Energy management. Utility optimization. Sustainability. Environmental stewardship. Green operations. Net Zero Energy. Carbon neutrality. These topics have been integrated into facilities management operations for more than 40 years, starting during the energy crisis of the 1970s. Facilities professionals should have a solid understanding of the context and outcomes of these topics, but most of the definitions (the “what”) and execution strategies (the “how to”) vary as widely as opinions on the reasons institutions and organizations need to conserve natural resources (the “why”). Reaching a universal consensus on the “why” is an unrealistic expectation in this author’s opinion. However, the world (governments, corporations, influential environmental stakeholders) appears to be reaching a singular focus on environmental stewardship, and it has a universal title—decarbonization.
What is Decarbonization?
Due to the relative newness of the term “decarbonization,” it’s not surprising if this is the first time you have read or heard of it. So, what is decarbonization? It is the atmospheric elimination of any human-produced carbon dioxide (CO2) from materials, products, and processes. The understood goal of CO2 elimination is slowing and eventually reversing the increased CO2 concentration in the earth’s atmosphere, which has occurred as the result of human industrialization and geometric world population growth. Decarbonization can be achieved by direct elimination, or by offset of human-generated CO2 through long-term or permanent sequestration (capture, securing, and storage) of CO2 from the atmosphere. The concept is easy to understand, but the “how” of macro and micro cost-effective decarbonization is the ultimate challenge.
Energy Codes and Decarbonization
Building energy codes have been and will increasingly be the primary mechanism for building decarbonization. The American Society of Heating, Refrigerating and Air-Conditioning Engineers (ASHRAE) Standard 90.1 has been the de facto energy code in the United States and most of Canada since the late 1970s. The International Code Council (ICC) also produces the International Energy Conservation Code (IECC), which until recently has been compatible with and complementary to ASHRAE Standard 90.1. The IECC is currently in a significant revision process, which will be the subject of a future Code Talkers article when it is published.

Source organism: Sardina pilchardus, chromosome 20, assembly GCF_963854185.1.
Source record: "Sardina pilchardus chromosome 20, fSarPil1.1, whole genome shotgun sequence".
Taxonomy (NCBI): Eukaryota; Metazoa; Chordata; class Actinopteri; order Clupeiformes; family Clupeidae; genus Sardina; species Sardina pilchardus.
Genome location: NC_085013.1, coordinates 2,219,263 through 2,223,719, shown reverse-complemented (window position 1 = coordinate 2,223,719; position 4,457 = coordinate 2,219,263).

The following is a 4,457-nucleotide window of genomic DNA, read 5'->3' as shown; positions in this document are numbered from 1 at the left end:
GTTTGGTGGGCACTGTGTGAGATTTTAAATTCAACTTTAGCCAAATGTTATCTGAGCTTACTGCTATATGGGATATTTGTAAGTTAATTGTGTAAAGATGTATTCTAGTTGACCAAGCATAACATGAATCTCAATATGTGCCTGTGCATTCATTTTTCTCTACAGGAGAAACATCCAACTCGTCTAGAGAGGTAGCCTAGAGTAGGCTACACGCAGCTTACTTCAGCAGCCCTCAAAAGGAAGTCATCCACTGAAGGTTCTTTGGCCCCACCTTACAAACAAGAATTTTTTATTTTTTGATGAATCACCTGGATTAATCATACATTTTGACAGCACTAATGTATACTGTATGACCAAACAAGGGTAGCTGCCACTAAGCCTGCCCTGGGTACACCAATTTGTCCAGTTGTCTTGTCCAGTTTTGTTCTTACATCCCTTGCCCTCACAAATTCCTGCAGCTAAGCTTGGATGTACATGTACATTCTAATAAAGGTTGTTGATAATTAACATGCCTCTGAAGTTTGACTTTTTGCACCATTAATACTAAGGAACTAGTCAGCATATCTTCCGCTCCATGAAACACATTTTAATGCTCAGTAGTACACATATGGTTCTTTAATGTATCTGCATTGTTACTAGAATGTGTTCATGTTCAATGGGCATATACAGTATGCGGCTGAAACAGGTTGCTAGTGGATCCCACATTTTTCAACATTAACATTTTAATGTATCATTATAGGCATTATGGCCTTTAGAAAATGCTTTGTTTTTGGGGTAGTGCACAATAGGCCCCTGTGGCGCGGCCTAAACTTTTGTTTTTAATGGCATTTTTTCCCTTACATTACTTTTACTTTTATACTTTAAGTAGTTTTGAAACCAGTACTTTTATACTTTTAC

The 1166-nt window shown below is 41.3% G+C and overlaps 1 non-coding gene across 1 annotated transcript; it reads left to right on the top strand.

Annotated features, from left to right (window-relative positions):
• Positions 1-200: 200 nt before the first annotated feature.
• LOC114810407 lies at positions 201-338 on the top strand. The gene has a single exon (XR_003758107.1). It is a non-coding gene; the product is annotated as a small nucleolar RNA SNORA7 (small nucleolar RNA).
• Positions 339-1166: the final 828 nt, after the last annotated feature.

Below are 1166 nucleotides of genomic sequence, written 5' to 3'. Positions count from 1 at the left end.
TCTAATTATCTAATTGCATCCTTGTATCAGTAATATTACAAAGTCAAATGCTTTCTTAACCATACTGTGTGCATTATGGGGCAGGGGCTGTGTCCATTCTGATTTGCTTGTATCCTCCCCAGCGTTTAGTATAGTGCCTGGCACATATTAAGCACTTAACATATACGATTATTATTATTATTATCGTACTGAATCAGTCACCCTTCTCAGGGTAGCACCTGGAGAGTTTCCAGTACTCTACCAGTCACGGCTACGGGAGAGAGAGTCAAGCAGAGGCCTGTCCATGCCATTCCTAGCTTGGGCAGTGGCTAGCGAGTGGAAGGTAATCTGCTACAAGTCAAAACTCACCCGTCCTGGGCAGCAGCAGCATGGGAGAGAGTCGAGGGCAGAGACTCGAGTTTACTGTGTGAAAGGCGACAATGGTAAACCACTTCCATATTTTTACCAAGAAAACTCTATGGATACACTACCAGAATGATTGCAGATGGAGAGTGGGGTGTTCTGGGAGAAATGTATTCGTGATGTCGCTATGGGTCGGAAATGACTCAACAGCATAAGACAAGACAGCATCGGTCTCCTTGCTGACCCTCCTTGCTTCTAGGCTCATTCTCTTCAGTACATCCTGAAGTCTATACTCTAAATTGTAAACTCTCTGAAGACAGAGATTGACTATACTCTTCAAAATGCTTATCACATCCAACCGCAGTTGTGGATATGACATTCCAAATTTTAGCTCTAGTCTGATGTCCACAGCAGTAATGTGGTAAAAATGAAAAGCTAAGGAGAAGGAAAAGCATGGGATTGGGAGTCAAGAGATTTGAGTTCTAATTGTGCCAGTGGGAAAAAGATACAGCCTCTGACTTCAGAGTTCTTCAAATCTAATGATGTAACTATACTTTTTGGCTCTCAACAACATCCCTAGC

These building codes to date have not produced new buildings that are fully decarbonized. Facilities professionals should anticipate more aggressive revisions to these codes in response to prolific and aggressive governance and cultural expectations for short-term decarbonization. To measure and track the efficacy of these building codes, ASHRAE is developing a new standard that was recently published for the second public-review draft. It’s currently a “proposed” standard: “228P, Standard Method for Evaluating Zero Net Energy and Zero Net Carbon Building Performance”—a very long name. A recommended revised title is “Standard Method for Evaluating Building Decarbonization.” This standard is expected to be the decarbonization “measuring stick” for new and existing buildings. To manage any desired or expected outcomes, efficacy and performance must be measured. We anticipate that once the standard is implemented, the decarbonization performance data will show that all facilities, new and old, are far from being decarbonized. Nevertheless, facilities management professionals can leverage this data to define the short-term and long-term strategic roadmap for building and campus decarbonization.
A New Vision for Facilities
Several campuses and corporations have developed very aggressive strategic plans for decarbonization, setting a target date as early as 2030 for full facilities decarbonization with respect to fossil fuel–based energy consumption. However, 2030 is an unrealistic date for large buildings and campuses with large central utilities plants, considering current technology, infrastructure limitations, and financial challenges. Technology advances and economics will eventually provide the means for replacing large heating and cooling central plants with true decarbonized utilities. But facilities leaders need to shape their vision now and plan for a longer time scale to address decarbonization of larger buildings and campuses. How long? That’s the real challenge—possibly 20–30 years.
The final point of this brief article is that whether or not you develop a strategic plan for decarbonization, the future will still arrive at your doorstep. With planning, you can progress to a desired outcome. Without planning, you will stay exactly where you are, and you will be left behind by others moving forward.
David Handwork is chief of engineering at United Commercial Energy Partners in Frisco, TX. He can be reached at email@example.com.